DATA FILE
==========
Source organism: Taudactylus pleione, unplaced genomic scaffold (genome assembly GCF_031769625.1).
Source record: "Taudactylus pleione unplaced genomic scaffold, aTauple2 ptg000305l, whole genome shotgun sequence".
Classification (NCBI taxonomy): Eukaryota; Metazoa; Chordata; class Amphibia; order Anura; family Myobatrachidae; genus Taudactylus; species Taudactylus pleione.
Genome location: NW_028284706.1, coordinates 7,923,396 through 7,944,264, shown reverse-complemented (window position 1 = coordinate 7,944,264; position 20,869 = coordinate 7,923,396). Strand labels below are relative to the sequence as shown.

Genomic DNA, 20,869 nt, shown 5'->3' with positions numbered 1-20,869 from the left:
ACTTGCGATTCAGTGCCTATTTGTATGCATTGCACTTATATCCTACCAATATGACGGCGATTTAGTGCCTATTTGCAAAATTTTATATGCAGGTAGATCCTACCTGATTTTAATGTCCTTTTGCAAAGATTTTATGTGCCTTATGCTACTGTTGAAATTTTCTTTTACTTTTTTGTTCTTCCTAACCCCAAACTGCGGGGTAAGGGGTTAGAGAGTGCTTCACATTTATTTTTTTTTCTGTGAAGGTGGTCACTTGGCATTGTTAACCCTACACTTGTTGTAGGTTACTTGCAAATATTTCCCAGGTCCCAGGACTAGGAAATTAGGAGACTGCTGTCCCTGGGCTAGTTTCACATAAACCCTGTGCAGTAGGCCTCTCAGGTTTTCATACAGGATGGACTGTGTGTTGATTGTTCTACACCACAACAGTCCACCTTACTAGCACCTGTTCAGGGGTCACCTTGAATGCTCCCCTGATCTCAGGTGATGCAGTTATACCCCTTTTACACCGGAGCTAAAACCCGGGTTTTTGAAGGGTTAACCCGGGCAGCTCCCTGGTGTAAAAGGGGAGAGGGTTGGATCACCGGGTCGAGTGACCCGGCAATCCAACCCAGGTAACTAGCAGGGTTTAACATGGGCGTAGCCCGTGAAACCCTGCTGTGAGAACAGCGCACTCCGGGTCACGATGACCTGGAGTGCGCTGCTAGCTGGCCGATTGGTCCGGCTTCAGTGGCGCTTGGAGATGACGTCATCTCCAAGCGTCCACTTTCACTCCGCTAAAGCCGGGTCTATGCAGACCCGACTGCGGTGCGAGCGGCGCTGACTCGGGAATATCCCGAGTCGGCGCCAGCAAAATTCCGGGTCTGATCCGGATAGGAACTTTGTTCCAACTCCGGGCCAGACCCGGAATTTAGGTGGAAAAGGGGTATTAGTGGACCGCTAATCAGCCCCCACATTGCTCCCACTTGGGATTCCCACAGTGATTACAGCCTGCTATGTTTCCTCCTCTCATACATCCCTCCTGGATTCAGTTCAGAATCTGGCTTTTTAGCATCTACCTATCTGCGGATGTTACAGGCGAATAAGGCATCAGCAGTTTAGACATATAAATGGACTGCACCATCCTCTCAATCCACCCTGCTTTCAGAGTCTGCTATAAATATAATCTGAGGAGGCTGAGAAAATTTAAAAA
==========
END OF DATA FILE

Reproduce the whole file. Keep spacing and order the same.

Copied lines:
Source organism: Taudactylus pleione, unplaced genomic scaffold (genome assembly GCF_031769625.1).
Source record: "Taudactylus pleione unplaced genomic scaffold, aTauple2 ptg000305l, whole genome shotgun sequence".
Classification (NCBI taxonomy): Eukaryota; Metazoa; Chordata; class Amphibia; order Anura; family Myobatrachidae; genus Taudactylus; species Taudactylus pleione.
Genome location: NW_028284706.1, coordinates 7,923,396 through 7,944,264, shown reverse-complemented (window position 1 = coordinate 7,944,264; position 20,869 = coordinate 7,923,396). Strand labels below are relative to the sequence as shown.

Genomic DNA, 20,869 nt, shown 5'->3' with positions numbered 1-20,869 from the left:
ACTTGCGATTCAGTGCCTATTTGTATGCATTGCACTTATATCCTACCAATATGACGGCGATTTAGTGCCTATTTGCAAAATTTTATATGCAGGTAGATCCTACCTGATTTTAATGTCCTTTTGCAAAGATTTTATGTGCCTTATGCTACTGTTGAAATTTTCTTTTACTTTTTTGTTCTTCCTAACCCCAAACTGCGGGGTAAGGGGTTAGAGAGTGCTTCACATTTATTTTTTTTTCTGTGAAGGTGGTCACTTGGCATTGTTAACCCTACACTTGTTGTAGGTTACTTGCAAATATTTCCCAGGTCCCAGGACTAGGAAATTAGGAGACTGCTGTCCCTGGGCTAGTTTCACATAAACCCTGTGCAGTAGGCCTCTCAGGTTTTCATACAGGATGGACTGTGTGTTGATTGTTCTACACCACAACAGTCCACCTTACTAGCACCTGTTCAGGGGTCACCTTGAATGCTCCCCTGATCTCAGGTGATGCAGTTATACCCCTTTTACACCGGAGCTAAAACCCGGGTTTTTGAAGGGTTAACCCGGGCAGCTCCCTGGTGTAAAAGGGGAGAGGGTTGGATCACCGGGTCGAGTGACCCGGCAATCCAACCCAGGTAACTAGCAGGGTTTAACATGGGCGTAGCCCGTGAAACCCTGCTGTGAGAACAGCGCACTCCGGGTCACGATGACCTGGAGTGCGCTGCTAGCTGGCCGATTGGTCCGGCTTCAGTGGCGCTTGGAGATGACGTCATCTCCAAGCGTCCACTTTCACTCCGCTAAAGCCGGGTCTATGCAGACCCGACTGCGGTGCGAGCGGCGCTGACTCGGGAATATCCCGAGTCGGCGCCAGCAAAATTCCGGGTCTGATCCGGATAGGAACTTTGTTCCAACTCCGGGCCAGACCCGGAATTTAGGTGGAAAAGGGGTATTAGTGGACCGCTAATCAGCCCCCACATTGCTCCCACTTGGGATTCCCACAGTGATTACAGCCTGCTATGTTTCCTCCTCTCATACATCCCTCCTGGATTCAGTTCAGAATCTGGCTTTTTAGCATCTACCTATCTGCGGATGTTACAGGCGAATAAGGCATCAGCAGTTTAGACATATAAATGGACTGCACCATCCTCTCAATCCACCCTGCTTTCAGAGTCTGCTATAAATATAATCTGAGGAGGCTGAGAAAATTTAAAAA